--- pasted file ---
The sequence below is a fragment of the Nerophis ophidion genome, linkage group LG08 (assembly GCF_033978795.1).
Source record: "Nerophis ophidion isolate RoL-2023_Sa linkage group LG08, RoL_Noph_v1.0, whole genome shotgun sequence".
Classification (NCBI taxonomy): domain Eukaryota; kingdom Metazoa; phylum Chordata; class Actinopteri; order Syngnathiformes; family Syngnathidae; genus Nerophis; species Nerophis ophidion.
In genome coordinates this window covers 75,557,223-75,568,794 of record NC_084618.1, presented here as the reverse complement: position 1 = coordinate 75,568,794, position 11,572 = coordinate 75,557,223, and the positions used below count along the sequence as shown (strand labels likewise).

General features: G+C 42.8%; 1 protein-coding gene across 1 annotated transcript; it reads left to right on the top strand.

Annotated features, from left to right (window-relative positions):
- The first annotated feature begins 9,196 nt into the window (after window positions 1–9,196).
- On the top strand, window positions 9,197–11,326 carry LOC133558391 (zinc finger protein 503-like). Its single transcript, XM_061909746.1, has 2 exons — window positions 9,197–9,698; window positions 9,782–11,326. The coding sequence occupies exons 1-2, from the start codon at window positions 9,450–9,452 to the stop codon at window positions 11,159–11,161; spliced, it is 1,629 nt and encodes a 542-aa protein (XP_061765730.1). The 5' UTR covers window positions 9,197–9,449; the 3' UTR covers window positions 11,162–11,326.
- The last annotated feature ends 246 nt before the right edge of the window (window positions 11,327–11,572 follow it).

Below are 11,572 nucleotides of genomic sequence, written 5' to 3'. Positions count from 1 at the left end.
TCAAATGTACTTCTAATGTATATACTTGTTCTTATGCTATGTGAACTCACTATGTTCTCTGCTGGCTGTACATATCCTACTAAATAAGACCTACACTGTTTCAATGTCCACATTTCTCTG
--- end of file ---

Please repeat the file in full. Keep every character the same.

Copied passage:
The sequence below is a fragment of the Nerophis ophidion genome, linkage group LG08 (assembly GCF_033978795.1).
Source record: "Nerophis ophidion isolate RoL-2023_Sa linkage group LG08, RoL_Noph_v1.0, whole genome shotgun sequence".
Classification (NCBI taxonomy): domain Eukaryota; kingdom Metazoa; phylum Chordata; class Actinopteri; order Syngnathiformes; family Syngnathidae; genus Nerophis; species Nerophis ophidion.
In genome coordinates this window covers 75,557,223-75,568,794 of record NC_084618.1, presented here as the reverse complement: position 1 = coordinate 75,568,794, position 11,572 = coordinate 75,557,223, and the positions used below count along the sequence as shown (strand labels likewise).

General features: G+C 42.8%; 1 protein-coding gene across 1 annotated transcript; it reads left to right on the top strand.

Annotated features, from left to right (window-relative positions):
- The first annotated feature begins 9,196 nt into the window (after window positions 1–9,196).
- On the top strand, window positions 9,197–11,326 carry LOC133558391 (zinc finger protein 503-like). Its single transcript, XM_061909746.1, has 2 exons — window positions 9,197–9,698; window positions 9,782–11,326. The coding sequence occupies exons 1-2, from the start codon at window positions 9,450–9,452 to the stop codon at window positions 11,159–11,161; spliced, it is 1,629 nt and encodes a 542-aa protein (XP_061765730.1). The 5' UTR covers window positions 9,197–9,449; the 3' UTR covers window positions 11,162–11,326.
- The last annotated feature ends 246 nt before the right edge of the window (window positions 11,327–11,572 follow it).

Below are 11,572 nucleotides of genomic sequence, written 5' to 3'. Positions count from 1 at the left end.
TCAAATGTACTTCTAATGTATATACTTGTTCTTATGCTATGTGAACTCACTATGTTCTCTGCTGGCTGTACATATCCTACTAAATAAGACCTACACTGTTTCAATGTCCACATTTCTCTG